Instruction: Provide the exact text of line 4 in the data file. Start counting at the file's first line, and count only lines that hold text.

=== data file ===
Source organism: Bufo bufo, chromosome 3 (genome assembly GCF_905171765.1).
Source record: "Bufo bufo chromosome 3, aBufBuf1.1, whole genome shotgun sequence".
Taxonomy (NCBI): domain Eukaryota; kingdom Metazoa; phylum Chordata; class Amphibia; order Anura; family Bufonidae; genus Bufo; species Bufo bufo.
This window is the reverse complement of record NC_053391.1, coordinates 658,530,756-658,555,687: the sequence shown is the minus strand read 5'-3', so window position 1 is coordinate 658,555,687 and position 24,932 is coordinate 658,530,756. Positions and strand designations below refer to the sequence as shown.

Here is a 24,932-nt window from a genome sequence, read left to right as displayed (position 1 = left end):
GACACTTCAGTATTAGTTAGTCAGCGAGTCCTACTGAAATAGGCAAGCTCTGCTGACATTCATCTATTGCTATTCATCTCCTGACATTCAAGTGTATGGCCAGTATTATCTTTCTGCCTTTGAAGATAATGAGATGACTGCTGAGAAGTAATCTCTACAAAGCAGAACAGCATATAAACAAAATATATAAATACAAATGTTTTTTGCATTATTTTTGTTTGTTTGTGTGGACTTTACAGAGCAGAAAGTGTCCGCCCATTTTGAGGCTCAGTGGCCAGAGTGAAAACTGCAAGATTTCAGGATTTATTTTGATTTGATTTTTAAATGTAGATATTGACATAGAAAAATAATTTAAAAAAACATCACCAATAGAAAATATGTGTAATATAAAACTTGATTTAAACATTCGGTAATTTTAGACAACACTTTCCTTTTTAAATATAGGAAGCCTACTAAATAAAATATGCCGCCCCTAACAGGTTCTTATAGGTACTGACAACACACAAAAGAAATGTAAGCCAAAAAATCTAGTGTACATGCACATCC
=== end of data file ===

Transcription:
This window is the reverse complement of record NC_053391.1, coordinates 658,530,756-658,555,687: the sequence shown is the minus strand read 5'-3', so window position 1 is coordinate 658,555,687 and position 24,932 is coordinate 658,530,756. Positions and strand designations below refer to the sequence as shown.